I promise that I am not turning The Ham into a photography blog, however, I am really excited about the 365 Project, so bear with me. You know you can follow my pictures here. Our group of budding photographers has expanded, so if you would like to follow everyone along, here are the links for Nell, Emily, Courtney and Bryn. (And if you are reading this and secretly hankering to join us, let me know).
Now, a few weeks ago, before this photo-a-day madness consumed my life, Dan and I went to see Henri Cartier-Bresson exhibit at MOMA. In case you don't know, he's practically the founding father of modern photography. I was first introduced to his work in journalism school. Then I saw this wonderful photography exhibit in Croatia, and since then I have gotten his photography books from the library and studied his shots. It was exciting to see his prints in person despite the annoying museum crowds.
His whole thing is "the decisive moment" which he defined as "the simultaneous recognition, in a fraction of a second, of the significance of an event as well as the precise organization of forms which gives that event its proper expression." I love this style of photography because everything looks so natural and candid, and yet the composition is so beautifully put together as if it were a painting. He makes it look so easy:
Here, everyone is staggered just so. The entire boat is in view. Look at that pretty shadow the boat is making in the water. The guy's pouring the wine. The lighting is beautiful. Everyone is wearing white which contrasts everything else so nicely. This looks like a Renoir painting to me. Also, it's like if he took the picture one second later, it wouldn't have been just right. Someone would have moved their arm or the wine would have spilled or something. He caught it at just right the moment.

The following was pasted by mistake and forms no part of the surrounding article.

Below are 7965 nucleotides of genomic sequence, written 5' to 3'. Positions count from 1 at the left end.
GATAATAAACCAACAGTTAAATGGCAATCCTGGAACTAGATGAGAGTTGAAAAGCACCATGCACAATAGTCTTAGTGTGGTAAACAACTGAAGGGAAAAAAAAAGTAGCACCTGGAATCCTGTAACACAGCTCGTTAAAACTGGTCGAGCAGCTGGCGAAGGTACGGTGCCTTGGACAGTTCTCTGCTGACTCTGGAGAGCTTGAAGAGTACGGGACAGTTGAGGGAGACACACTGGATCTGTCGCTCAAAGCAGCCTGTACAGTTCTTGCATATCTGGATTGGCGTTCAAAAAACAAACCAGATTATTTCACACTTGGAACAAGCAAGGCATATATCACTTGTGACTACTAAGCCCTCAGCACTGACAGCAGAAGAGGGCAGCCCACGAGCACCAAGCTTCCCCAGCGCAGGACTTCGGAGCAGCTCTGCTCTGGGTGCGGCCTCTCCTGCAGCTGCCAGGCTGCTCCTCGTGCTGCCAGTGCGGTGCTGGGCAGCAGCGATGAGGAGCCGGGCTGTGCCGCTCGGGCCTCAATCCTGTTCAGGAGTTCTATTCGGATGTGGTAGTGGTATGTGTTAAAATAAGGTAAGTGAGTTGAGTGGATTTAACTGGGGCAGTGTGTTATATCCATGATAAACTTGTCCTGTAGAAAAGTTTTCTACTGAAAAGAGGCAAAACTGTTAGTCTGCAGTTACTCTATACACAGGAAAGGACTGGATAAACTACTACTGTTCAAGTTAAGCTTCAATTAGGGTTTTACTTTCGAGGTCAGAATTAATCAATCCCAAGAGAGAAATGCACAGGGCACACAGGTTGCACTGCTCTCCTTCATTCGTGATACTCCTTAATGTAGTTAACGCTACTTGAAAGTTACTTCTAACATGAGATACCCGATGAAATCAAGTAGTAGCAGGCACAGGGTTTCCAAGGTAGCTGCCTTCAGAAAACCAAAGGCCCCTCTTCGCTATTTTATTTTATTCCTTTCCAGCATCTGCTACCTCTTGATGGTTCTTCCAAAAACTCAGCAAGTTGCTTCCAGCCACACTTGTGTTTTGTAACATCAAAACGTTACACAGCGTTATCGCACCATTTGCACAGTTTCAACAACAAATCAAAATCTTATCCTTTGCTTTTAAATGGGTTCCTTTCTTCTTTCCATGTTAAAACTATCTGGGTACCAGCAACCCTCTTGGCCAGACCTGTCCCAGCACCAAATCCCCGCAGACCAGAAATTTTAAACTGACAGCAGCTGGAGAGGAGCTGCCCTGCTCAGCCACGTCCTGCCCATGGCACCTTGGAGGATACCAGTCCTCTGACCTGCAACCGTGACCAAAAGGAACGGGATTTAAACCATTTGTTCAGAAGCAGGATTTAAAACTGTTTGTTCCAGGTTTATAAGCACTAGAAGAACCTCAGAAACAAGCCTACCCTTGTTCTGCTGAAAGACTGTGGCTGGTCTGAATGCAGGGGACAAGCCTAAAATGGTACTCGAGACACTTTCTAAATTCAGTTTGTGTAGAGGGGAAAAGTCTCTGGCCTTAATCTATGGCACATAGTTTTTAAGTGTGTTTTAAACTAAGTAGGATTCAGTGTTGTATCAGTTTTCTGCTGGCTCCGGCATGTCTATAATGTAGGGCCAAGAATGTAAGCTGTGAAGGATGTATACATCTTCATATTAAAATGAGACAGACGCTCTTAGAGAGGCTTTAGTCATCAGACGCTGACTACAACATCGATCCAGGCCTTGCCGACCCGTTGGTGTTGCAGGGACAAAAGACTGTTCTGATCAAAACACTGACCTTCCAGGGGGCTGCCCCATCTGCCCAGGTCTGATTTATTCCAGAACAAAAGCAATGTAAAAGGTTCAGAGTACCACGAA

I, on the other hand, am not so good at the decisive moment. I try, I really do. Sometimes I think I see it, but I get too excited. I fumble with my camera. I miss it a second too late. My pictures look sloppy at the edges. Sure, there is photo editing, but the thrill for me is to get it just right, in the camera, at the moment, just like Cartier-Bresson did. I will continue to practice.
I feel nervous taking pictures of strangers on the street, especially with my monster camera, with one exception: tourists. I love taking pictures of tourists. Maybe because I have a special place in my heart for tourists because I love to be one, but they are so fun to watch. They walk slow. Their facial expressions are either happy or confused as they gawk at the tall buildings, at maps, at the sights. They dress differently than most New Yorkers so they naturally stick out in pictures. Best of all, they are completely oblivious. Before this project started, I have sometimes thought about creating a photography series about tourists. Maybe I will.
I was in midtown yesterday for an interview, so I decided to stop by Rockefeller Center to get some tourist shots. With a camera around my neck, I blended in perfectly. I blatantly took pictures of people and no one noticed--they just thought I was taking bad pictures of the gold Prometheus statue. Some people even asked me to take their picture with their own cameras. Other people tried to get out of my way as I made my shot. (No! You stay right there!)
With people milling about, it was incredibly hard to get the picture I wanted, the decisive moment. I started to get a rhythm and getting excited that I was coming close and then my camera battery died. I was so bummed. I will be back in this area next week so expect for there to be a second round of this. I hope I get my shot then.
Day 6: 4/22/10
That guy in the corner is looking at me and thinking, I'm on to you. Love it!